This week in history we look back 10, 25 and 50 years to see what was happening in eastern Wake County. Maybe the spring weather makes people a little too crazy. In 2005, police found a 10-year-old out for a drive in Zebulon. In 1990, the community came out for Pilot Baptist Church’s third annual Pinewood Derby. And in 1965, local and ABC authorities busted a massive moonshine operation just off of Highway 97.
We’re taught to bring a designated driver when we go out for a drink. One Zebulon man brought one with him, but the problem was that he was only 10 years old.
A father who was too drunk to drive and allowed his 10-year-old son to take him to the store was charged with misdemeanor child abuse Feb. 19, authorities said.
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Enrique Hernandez, 26, of 715 Shepard School Road, was a passenger in the vehicle driven by his juvenile son, Zebulon Police Officer Andy Castaneda said in his incident report. The policeman pulled the car over near the Resco Mart – less than one mile from the suspect’s address.
Hernandez was charged because of the impending danger the child could have suffered, Zebulon Police Officer Chris Bray said. Because of the juvenile’s age, he did not incur any charges.
“It’s a little unusual for me,” Bray sad, adding he knows of underage teenagers attempting the same feat. “But I’ve never heard a 10-year-old being allowed to drive. That’s a first.”
Oh, for the days when life was as simple as a pinewood derby. The third annual Pilot Pinebox Derby, sponsored by Pilot Baptist Church, garnered 40 competitors 25 years ago. Gerald Jones took the win.
There were no blown engines or paint-trading crashes in the third turn, but there were fast cars and winning racers Saturday at the third annual Pilot Pinebox Derby.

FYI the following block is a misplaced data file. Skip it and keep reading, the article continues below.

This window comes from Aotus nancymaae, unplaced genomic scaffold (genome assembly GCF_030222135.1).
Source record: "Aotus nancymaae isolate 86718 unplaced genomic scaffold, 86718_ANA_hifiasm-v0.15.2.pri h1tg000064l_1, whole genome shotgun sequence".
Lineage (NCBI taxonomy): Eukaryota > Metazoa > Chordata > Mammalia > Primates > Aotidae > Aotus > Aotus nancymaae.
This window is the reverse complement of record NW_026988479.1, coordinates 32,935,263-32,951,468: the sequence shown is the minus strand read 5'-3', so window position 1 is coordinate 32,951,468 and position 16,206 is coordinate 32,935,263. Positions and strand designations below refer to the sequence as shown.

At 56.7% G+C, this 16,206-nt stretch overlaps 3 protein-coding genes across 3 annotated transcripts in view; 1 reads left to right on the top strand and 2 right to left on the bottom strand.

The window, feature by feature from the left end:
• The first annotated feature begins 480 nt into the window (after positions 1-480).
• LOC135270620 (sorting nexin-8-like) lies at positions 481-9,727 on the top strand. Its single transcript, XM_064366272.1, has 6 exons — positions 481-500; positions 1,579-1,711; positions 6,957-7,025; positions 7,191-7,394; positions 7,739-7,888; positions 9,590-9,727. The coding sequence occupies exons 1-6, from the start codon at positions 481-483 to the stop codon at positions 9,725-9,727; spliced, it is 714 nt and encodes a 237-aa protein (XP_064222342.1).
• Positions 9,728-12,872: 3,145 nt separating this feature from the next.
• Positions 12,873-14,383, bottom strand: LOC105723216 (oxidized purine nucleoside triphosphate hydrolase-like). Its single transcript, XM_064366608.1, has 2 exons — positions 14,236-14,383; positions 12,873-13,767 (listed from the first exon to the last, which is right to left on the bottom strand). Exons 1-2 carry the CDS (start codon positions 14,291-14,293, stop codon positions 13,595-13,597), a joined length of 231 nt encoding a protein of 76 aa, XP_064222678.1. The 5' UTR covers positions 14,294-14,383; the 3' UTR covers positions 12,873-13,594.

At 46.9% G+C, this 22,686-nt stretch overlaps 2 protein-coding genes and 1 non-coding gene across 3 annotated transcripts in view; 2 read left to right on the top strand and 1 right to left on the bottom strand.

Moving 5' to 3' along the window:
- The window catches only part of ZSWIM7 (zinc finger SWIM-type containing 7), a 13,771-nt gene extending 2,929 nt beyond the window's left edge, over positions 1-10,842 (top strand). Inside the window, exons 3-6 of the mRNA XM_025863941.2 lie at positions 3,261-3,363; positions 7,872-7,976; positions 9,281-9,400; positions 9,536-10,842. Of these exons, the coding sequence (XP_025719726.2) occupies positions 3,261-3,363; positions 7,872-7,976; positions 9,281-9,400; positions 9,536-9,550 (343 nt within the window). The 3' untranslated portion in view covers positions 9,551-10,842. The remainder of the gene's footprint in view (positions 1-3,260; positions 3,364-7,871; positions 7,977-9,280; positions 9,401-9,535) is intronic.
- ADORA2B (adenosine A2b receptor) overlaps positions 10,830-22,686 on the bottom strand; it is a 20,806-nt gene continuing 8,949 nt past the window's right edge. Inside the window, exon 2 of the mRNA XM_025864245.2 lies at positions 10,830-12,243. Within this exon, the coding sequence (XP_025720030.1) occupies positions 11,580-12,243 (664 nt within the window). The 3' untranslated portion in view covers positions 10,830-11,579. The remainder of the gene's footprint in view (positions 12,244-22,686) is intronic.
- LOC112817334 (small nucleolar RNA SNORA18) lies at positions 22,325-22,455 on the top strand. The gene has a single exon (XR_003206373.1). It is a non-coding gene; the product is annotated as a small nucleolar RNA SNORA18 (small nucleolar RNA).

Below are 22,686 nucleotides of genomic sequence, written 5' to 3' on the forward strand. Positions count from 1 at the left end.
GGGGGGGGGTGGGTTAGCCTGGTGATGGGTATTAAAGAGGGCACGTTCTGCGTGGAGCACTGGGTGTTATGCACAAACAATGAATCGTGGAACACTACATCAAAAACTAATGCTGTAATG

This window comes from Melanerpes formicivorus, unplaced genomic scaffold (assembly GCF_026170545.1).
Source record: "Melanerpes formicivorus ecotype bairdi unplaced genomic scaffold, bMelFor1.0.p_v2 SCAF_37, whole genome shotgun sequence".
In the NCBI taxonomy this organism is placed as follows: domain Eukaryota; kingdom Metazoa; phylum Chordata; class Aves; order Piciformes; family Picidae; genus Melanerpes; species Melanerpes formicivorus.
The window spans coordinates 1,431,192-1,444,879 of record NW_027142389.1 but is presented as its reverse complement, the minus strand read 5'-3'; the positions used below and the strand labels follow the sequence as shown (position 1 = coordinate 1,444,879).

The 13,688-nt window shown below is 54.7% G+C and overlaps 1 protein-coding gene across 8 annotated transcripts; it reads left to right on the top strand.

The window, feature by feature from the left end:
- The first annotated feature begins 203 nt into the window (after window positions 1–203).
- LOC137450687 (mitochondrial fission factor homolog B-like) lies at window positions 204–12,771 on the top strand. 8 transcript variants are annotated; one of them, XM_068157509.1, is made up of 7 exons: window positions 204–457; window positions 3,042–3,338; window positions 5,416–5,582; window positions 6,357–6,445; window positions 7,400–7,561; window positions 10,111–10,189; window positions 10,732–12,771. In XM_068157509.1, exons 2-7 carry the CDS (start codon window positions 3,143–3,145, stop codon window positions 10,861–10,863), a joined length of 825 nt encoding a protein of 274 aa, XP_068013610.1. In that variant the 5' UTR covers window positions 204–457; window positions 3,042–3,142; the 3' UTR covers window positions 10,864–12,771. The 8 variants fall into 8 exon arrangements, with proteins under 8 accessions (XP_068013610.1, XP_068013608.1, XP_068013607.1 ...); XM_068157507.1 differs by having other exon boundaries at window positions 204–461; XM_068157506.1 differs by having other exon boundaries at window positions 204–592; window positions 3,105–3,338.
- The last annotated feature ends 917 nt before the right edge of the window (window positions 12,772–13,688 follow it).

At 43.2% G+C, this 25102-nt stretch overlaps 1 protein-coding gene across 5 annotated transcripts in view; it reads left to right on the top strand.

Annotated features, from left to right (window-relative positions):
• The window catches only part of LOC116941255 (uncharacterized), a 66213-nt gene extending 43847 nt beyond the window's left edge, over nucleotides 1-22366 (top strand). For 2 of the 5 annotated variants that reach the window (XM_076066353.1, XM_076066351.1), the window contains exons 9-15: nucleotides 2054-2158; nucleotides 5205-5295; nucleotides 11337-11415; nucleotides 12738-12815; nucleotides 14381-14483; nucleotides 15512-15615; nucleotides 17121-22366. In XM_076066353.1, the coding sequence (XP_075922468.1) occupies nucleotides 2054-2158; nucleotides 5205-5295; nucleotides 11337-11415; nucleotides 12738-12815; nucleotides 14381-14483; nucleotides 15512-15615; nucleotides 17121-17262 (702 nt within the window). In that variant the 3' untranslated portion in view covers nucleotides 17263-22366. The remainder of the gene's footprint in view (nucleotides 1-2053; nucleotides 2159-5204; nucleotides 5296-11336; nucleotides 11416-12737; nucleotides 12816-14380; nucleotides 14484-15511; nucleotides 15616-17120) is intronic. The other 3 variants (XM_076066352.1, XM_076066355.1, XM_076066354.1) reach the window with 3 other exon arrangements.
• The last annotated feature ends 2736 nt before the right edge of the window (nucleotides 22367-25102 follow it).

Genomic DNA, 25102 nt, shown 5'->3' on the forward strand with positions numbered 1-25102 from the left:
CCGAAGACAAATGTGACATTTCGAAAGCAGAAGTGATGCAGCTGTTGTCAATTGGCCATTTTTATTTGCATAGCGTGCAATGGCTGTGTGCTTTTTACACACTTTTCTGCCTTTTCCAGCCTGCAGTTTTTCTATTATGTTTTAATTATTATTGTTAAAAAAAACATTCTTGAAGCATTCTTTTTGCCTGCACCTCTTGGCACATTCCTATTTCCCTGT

Nearly 40 part-time miniature car carvers from the community turned out at the Pilot Fire Department to compete in four divisions. Some car owners were barely old enough to grasp the concept of a finish line, while others were as old as stock car racing veterans. All, however, were young at heart and quickly took to the sheer fun of the night.
The cars were built with speed in mind, but some designers adhered to the theory that it is just as important to look good as it is to run good. There was a car resembling a banana, another shaped and painted like a pencil, some marked up like the pros, and others cut in the mold of the classics.
Attention to appearance paid off for Amanda Jones and Gerald Jones, who walked away with “best-looking car” honors in the youth and adult categories, respectively. Perhaps they wanted their racers to look good in the winner’s circle because that is where both ended up later.
Maybe it’s time to dust off your derby car and see how well it runs!
Fifty years ago, distilleries that are now becoming popular in the state were secret operations heavily investigated by Wake County law enforcement. This week during that time, it was all but the wild west as officers raided some Zebulon moonshiners.
Zebulon’s newest manufacturing enterprise had its operations ended last Friday. But local civic leaders expressed no worry about loss of the business.
Officers raided a two-story cement block building 3 1/2 miles east of Zebulon on Highway 97, moving in about 5 p.m.
On the second floor of the building they found five 500-gallon submarine stills and 22 250-gallon barrels of mash.
The building had been unoccupied for months. Formerly it was used as a juke joint.
Only one of the gas fired stills was in operation at the time of the raid. But officers did find 90 gallons of white whiskey and 900 pounds of sugar.
Willard Perry and Pete Ferrell, both of Bailey, were taken to Wake County jail following their arrest at the still site.
The raid was staged by Federal ATU men, Wake County ABC officers, and Wake Deputy Sheriff Steve Blackley.
Officers said water for the operation was pumped from a well used to supply the building with water. Refuse from the whiskey making was piped down bathroom facilities.
It was about 3 o’clock in the morning before the raiders completed destruction of the whiskey-making operation.